Anatomy - Thoracic outlet syndrome (TOS) - Left transaxillary first rib resection (TFRR) - Vascular surgery - vascular surgery
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Anatomy and pathogenesis of TOS
The neurovascular structures (subclavian artery and vein, brachial plexus fascicles) travel through several narrow anatomic spaces in the thoracocervical region: sternocostovertebral space, scalene gap, costoclavicular space, and pectoralis minor (coracopectoral) space. Congenital and acquired changes in the anatomic equilibrium between the various structures can, because of compression or kinking, injure the neurovascular bundle. TOS in women mainly occurs in lean, non-athletic individuals, while in men it affects in particular the muscular, athletic males (e.g., basketball players and bodybuilders).
Congenital anatomic variant
1. Fibromuscular bands
Congenital atypical fibromuscular bands often predispose to the pathogenesis of TOS. There are 20 different known types of fibromuscular attachments between the long transverse process of the 7th cervical vertebra (C7), the apical region of a cervical rib, the first rib, or the pleural dome.
2. Cervical rib
Bony factors contributing to TOS pathogenesis include various types of cervical ribs, either in ligamentous form or as ossifications of anlage remnants. Simple variants merely involve widening of the transverse process of the 7th cervical vertebra, more developed cervical ribs can extend as far as the middle of the first rib and touch it, while purely ligamentous forms extend anteriad to the sternoclavicular joint.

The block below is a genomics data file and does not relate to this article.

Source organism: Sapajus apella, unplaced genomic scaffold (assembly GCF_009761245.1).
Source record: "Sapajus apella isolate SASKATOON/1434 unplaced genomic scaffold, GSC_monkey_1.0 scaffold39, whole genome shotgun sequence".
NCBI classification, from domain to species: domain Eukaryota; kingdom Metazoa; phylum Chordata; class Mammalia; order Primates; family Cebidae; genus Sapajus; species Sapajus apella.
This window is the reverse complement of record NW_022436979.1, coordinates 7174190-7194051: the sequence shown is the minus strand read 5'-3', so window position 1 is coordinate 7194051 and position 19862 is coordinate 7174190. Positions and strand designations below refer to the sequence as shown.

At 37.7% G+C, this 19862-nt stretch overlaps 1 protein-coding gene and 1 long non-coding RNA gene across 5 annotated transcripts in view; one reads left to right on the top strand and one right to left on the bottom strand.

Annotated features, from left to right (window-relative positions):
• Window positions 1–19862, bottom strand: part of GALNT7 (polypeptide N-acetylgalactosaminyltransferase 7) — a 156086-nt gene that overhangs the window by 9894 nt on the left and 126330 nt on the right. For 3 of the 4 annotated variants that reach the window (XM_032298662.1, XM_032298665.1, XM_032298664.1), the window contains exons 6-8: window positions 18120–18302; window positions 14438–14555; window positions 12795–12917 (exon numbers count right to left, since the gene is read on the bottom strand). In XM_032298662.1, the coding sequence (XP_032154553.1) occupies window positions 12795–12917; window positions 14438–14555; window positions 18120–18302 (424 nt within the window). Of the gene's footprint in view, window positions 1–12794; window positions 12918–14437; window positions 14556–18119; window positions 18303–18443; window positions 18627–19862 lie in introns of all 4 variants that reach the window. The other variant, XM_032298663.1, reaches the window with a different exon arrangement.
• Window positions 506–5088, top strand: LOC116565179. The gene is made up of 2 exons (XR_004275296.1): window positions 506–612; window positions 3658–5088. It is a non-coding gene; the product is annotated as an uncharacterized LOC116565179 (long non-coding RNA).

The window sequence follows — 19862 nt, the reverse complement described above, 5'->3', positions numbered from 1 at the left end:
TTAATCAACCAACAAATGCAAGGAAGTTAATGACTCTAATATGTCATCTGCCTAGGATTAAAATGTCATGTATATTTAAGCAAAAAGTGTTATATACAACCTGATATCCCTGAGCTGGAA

The estimated incidence of cervical ribs is 0.5% to 1%, of which only 5% to 10% become symptomatic. The incidence of cervical ribs in women is twice as high as in men.
3. Scalenus minimus muscle
This accessory muscle arises from the transverse process of the 7th cervical vertebra, travels between the brachial plexus and subclavian artery and inserts on the first rib or the pleural dome, thus constricting the scalene gap and also impeding access to it. In particular, carrying heavy loads and postural change through abduction of the arm increases compression of the neurovascular structures with associated complaints.
Other anatomic variants include, for example, steepening >45°of the first rib or a rudimentary first rib, hypertrophy of the scalene muscles, as well as variants of their insertions on the first rib, resulting in a narrowed angle between the anterior scalene muscle, first rib and clavicle, thereby displacing and compressing the neurovascular bundle.
Habitual and acquired causes of TOS